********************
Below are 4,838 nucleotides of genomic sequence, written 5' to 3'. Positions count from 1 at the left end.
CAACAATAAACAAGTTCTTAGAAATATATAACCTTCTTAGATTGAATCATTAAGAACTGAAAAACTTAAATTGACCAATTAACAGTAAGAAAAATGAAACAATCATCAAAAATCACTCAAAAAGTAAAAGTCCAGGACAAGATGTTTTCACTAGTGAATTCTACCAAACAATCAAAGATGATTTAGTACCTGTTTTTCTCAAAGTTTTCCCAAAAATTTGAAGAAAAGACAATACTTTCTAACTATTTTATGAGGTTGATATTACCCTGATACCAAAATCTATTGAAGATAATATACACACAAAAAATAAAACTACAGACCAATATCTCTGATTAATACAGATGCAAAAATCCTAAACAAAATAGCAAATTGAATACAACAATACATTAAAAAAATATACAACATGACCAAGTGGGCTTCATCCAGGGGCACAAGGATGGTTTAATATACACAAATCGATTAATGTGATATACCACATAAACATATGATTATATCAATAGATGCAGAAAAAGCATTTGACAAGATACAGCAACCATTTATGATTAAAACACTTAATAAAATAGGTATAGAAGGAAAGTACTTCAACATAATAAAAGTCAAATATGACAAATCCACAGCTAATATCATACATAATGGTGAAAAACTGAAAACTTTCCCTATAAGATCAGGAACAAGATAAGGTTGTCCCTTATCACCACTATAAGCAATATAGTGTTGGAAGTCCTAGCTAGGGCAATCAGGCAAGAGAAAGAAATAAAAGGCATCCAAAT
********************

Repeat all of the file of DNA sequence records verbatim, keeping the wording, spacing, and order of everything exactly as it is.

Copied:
Below are 4,838 nucleotides of genomic sequence, written 5' to 3'. Positions count from 1 at the left end.
CAACAATAAACAAGTTCTTAGAAATATATAACCTTCTTAGATTGAATCATTAAGAACTGAAAAACTTAAATTGACCAATTAACAGTAAGAAAAATGAAACAATCATCAAAAATCACTCAAAAAGTAAAAGTCCAGGACAAGATGTTTTCACTAGTGAATTCTACCAAACAATCAAAGATGATTTAGTACCTGTTTTTCTCAAAGTTTTCCCAAAAATTTGAAGAAAAGACAATACTTTCTAACTATTTTATGAGGTTGATATTACCCTGATACCAAAATCTATTGAAGATAATATACACACAAAAAATAAAACTACAGACCAATATCTCTGATTAATACAGATGCAAAAATCCTAAACAAAATAGCAAATTGAATACAACAATACATTAAAAAAATATACAACATGACCAAGTGGGCTTCATCCAGGGGCACAAGGATGGTTTAATATACACAAATCGATTAATGTGATATACCACATAAACATATGATTATATCAATAGATGCAGAAAAAGCATTTGACAAGATACAGCAACCATTTATGATTAAAACACTTAATAAAATAGGTATAGAAGGAAAGTACTTCAACATAATAAAAGTCAAATATGACAAATCCACAGCTAATATCATACATAATGGTGAAAAACTGAAAACTTTCCCTATAAGATCAGGAACAAGATAAGGTTGTCCCTTATCACCACTATAAGCAATATAGTGTTGGAAGTCCTAGCTAGGGCAATCAGGCAAGAGAAAGAAATAAAAGGCATCCAAAT